How "social" is the social Simon effect?

Research output: Contribution to journalJournal articlesResearchpeer-review


  • Thomas Dolk
  • Bernhard Hommel
  • Lorenza S Colzato
  • Simone Schütz-Bosbach
  • Wolfgang Prinz
  • Roman Liepelt

Research units


In the standard Simon task, participants carry out spatially defined responses to non-spatial stimulus attributes. Responses are typically faster when stimulus location and response location correspond. This effect disappears when a participant responds to only one of the two stimuli and reappears when another person carries out the other response. This social Simon effect (SSE) has been considered as providing an index for action co-representation. Here, we investigated whether joint-action effects in a social Simon task involve mechanisms of action co-representation, as measured by the amount of incorporation of another person's action. We combined an auditory social Simon task with a manipulation of the sense of ownership of another person's hand (rubber hand illusion). If the SSE is established by action co-representation, then the incorporation of the other person's hand into one's own body representation should increase the SSE (synchronous > asynchronous stroking). However, we found the SSE to be smaller in the synchronous as compared to the asynchronous stroking condition (Experiment 1), suggesting that the SSE reflects the separation of spatial action events rather than the integration of the other person's action. This effect is independent of the active involvement (Experiment 2) and the presence of another person (Experiment 3). These findings suggest that the "social" Simon effect is not really social in nature but is established when an interaction partner produces events that serve as a spatial reference for one's own actions.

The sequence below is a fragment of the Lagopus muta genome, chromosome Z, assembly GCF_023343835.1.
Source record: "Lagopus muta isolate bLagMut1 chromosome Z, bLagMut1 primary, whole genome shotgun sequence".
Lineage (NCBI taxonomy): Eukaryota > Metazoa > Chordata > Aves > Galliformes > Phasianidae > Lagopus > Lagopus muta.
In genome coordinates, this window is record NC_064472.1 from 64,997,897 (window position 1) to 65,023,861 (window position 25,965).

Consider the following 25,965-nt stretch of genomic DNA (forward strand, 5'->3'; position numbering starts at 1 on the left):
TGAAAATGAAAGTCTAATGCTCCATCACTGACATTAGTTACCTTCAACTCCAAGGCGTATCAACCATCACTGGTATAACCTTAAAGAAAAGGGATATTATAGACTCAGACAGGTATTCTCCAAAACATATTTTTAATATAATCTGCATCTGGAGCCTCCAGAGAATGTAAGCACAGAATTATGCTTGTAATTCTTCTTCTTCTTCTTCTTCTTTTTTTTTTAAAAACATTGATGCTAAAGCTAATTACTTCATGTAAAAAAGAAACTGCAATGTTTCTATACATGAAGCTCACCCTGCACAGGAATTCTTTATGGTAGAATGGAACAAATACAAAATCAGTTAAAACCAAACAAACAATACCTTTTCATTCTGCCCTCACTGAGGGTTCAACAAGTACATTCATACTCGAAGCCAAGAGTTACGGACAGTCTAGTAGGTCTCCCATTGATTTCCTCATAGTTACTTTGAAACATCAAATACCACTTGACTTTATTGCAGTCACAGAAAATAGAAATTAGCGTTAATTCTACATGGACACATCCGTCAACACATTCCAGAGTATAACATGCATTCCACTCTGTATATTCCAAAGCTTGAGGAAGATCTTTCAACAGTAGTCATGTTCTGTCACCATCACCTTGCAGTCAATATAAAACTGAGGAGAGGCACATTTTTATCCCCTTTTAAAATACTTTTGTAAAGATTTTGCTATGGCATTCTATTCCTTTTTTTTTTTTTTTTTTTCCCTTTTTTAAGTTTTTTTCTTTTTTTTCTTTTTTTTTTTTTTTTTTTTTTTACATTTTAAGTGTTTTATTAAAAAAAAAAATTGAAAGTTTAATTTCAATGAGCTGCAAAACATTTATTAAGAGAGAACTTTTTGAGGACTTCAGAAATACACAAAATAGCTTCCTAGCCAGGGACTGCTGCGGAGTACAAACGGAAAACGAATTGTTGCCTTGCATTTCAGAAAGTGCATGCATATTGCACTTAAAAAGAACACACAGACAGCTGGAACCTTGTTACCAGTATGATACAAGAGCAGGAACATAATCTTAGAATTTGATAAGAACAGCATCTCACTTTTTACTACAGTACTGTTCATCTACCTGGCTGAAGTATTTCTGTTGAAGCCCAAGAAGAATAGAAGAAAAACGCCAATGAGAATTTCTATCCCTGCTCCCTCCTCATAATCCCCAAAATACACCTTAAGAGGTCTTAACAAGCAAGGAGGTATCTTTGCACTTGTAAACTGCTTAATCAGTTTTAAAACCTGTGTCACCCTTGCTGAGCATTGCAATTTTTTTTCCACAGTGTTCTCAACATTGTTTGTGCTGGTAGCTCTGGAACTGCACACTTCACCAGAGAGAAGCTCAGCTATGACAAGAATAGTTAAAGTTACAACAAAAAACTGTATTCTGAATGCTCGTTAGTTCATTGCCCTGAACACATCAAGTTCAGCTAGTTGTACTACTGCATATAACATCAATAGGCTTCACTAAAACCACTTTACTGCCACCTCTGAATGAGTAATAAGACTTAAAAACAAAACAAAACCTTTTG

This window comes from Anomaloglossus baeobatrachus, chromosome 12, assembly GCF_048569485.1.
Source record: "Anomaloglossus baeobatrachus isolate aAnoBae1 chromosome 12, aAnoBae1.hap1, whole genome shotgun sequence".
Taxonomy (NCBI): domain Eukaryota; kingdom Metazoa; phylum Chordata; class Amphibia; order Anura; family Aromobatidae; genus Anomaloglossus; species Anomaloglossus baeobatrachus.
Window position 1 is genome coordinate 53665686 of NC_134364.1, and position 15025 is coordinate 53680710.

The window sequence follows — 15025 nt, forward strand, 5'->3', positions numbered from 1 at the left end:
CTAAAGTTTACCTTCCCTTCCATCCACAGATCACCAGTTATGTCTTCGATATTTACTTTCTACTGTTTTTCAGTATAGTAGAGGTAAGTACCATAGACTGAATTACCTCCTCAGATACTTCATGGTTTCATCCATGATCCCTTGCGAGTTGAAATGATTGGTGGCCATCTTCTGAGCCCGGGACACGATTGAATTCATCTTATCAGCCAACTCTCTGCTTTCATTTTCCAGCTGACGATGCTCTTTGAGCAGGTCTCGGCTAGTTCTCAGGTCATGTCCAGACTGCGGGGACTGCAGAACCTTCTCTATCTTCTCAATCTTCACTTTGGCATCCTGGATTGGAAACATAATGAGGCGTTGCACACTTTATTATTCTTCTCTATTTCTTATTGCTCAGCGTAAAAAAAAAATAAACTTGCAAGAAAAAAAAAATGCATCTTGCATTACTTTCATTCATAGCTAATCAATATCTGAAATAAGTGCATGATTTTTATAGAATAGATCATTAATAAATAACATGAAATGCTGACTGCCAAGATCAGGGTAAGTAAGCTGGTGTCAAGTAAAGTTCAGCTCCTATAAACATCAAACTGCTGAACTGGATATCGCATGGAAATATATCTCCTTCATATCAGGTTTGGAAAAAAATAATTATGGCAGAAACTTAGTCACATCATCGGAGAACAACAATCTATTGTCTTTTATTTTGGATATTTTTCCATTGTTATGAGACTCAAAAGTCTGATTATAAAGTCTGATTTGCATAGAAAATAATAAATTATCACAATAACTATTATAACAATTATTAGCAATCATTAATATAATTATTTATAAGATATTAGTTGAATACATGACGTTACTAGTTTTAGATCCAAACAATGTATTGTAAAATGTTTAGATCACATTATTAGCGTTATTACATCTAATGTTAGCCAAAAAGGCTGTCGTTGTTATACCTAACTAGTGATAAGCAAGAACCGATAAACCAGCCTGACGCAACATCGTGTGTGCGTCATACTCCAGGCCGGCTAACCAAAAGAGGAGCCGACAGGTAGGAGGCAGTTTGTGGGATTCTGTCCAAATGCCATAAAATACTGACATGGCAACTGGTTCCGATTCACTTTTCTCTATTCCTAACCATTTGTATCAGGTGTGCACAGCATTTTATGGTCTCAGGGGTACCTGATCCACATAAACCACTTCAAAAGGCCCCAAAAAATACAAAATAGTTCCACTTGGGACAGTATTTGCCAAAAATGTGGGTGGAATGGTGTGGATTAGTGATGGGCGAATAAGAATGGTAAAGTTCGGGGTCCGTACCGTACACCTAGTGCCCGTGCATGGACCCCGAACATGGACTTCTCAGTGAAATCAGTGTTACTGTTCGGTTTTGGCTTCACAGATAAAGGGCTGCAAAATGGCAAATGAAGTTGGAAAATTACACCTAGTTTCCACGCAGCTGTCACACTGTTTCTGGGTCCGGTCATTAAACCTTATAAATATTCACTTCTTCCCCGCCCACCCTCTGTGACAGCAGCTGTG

Original languageEnglish
JournalFrontiers in psychology
Pages (from-to)84
Publication statusPublished - 2011

ID: 2752398


View graph of relations